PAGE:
Bored with God?

I’m bored. Children, at a certain age, seem to have this as their favorite phrase. They tell their parents that school is boring, their friends are boring, supper is boring, the routine around the house is boring, sometimes even saying outright that the parents themselves are boring. Children, at a certain stage of development, equate most anything that is ordered and constant with boredom.

We may not like to admit it but boredom occurs in our spiritual lives. Often when we yearn for an increased presence of God in our lives and begin a new spiritual discipline we get some exciting results quickly. We see things more clearly. We have more energy. There is a sense that God is closer than before and everything seems particularly lively. And then, after a while, those exciting results wane. Maybe it’s because we can’t pay attention too long or maybe it’s that we’re being reminded that our efforts don’t cause the results in the first place but boredom in our prayer and worship does occur. In those times we often drift away from prayer or worship, often feeling guilty for not being able to keep it up or just discouraged that things aren’t clicking like they did for a while. Sometimes we’ll blame that on something beyond ourselves.

In those times, God whispers an invitation to us: Now that you’re not getting a big payoff, will you still be faithful? Will you still worship me? Will you still spend time with me? Invariably in life we slip into worshiping what God gives us rather than worshiping God himself. And when we’re not getting a big rush in our prayer lives, God invites us to deepen our approach to faithfulness. We’re not praying and worshiping to get something from God. We do those things to make an offering to God.

Like children do with us, we get bored with God. He’s so constant, so at ease with how he operates, so faithful to his work that God presents a challenge for our attention span. Sometimes we drift away from God because we’re hurt or angry but maybe more often it’s because we’re bored. God’s great love for his creation sometimes just doesn’t have the pizzazz that we think we want in life. I once even had someone share with me that she just couldn’t imagine what she would do in heaven for all eternity.  She wasn’t afraid of not getting in; she was struggling with heaven not being entertaining enough for her.

Church gets boring too it seems. It might even be argued that a healthy church is supposed to get boring. A healthy church is always there, the quality of worship is always high, the leadership is constant, good programs and offerings just keep on coming. No matter what might occur in our roller coaster lives, the church is steady. It will be there even when we’re not there. It is our stability, our foundation, the place we know we can turn no matter how long it has been since we needed it. In our spiritual lives, the church is like the strong and ordered parents who are always there for their children. And, from time to time, we find that constancy boring.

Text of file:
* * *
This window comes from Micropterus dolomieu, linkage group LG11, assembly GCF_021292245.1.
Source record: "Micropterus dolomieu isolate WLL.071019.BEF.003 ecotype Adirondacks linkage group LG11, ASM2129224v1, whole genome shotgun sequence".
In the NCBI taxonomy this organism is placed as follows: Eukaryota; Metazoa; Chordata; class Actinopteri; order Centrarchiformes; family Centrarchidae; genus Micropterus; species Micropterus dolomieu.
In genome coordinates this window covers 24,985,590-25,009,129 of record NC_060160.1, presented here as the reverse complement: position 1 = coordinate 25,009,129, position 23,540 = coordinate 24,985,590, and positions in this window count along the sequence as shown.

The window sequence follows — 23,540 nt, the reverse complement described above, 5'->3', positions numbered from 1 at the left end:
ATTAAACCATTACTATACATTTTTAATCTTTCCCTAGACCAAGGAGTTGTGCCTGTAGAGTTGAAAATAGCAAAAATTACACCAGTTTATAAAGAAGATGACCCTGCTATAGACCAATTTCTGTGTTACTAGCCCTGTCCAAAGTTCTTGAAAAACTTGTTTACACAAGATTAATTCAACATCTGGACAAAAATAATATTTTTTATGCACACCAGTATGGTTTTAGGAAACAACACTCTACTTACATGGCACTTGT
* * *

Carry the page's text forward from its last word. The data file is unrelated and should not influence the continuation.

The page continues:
Are you bored with God? Are you bored with St. John’s? Recent attendance figures might indicate that you are. Your parish leadership is committed to offering the highest quality worship and programs that are available. We have invested significant resources into worship, facilities, staff, and programs. Remarkable things are offered here on a daily basis. A regular question in planning meetings has to do with how we might bring things here which will attract more participation. Much has been offered as a result of that question and the question will always be part of our planning. We expect to offer you things that do inspire you. But the question remains: Where are the parishioners when those good offerings are here?

Boredom does seem to be part of our pilgrimage in our spiritual lives. And there are decisions we are allowed to make. Will we be faithful and keep showing up in our prayers and worship, or will we fall into that shallow place of expecting to be entertained by God? God, and your church, offers you rich and good food. Will you come to the feast regularly and be fed? It’s always here but it’s a better feast when you come.

 

Yours faithfully,

Robert C. Wisnewski, Jr.